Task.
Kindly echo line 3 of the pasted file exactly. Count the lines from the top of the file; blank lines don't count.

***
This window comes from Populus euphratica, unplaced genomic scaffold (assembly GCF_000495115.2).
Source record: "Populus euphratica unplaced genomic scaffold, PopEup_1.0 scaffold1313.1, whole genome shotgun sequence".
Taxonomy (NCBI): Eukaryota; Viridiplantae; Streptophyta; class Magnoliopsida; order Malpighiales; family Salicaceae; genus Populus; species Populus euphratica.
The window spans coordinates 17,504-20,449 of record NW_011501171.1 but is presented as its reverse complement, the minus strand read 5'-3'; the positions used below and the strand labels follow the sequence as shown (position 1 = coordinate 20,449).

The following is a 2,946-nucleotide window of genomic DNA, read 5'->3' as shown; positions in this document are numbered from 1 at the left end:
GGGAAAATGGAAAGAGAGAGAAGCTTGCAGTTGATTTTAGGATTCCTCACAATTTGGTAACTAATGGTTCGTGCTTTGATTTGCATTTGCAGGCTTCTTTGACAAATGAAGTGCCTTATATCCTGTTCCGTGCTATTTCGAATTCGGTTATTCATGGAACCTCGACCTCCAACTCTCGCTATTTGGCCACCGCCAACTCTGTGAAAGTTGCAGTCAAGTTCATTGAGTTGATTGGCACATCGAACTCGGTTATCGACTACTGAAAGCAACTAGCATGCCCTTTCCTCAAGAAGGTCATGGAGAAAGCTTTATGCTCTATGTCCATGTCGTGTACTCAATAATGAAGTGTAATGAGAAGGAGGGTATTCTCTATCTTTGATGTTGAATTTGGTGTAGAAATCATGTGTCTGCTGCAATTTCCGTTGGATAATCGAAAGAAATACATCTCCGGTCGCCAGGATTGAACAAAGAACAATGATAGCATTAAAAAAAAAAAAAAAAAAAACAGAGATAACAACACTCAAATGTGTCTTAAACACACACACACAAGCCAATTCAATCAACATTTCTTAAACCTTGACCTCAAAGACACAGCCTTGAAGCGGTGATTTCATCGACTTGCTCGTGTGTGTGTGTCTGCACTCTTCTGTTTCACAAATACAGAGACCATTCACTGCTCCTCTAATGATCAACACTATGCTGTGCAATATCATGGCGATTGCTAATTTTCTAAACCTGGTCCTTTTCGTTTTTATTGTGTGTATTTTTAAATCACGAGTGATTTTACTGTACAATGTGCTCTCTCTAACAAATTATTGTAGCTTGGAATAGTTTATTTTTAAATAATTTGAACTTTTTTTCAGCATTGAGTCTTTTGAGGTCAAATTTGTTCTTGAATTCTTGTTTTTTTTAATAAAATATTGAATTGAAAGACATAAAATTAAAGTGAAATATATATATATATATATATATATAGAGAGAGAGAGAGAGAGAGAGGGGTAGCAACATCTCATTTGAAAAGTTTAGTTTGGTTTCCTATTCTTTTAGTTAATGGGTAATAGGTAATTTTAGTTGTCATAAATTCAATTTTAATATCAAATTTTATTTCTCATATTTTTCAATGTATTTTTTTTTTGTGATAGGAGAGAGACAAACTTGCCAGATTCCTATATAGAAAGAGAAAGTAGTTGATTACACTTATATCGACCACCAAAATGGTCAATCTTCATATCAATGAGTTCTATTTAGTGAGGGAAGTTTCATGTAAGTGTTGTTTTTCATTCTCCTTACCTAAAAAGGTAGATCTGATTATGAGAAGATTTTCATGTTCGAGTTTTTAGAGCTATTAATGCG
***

Taxonomy (NCBI): Eukaryota; Viridiplantae; Streptophyta; class Magnoliopsida; order Malpighiales; family Salicaceae; genus Populus; species Populus euphratica.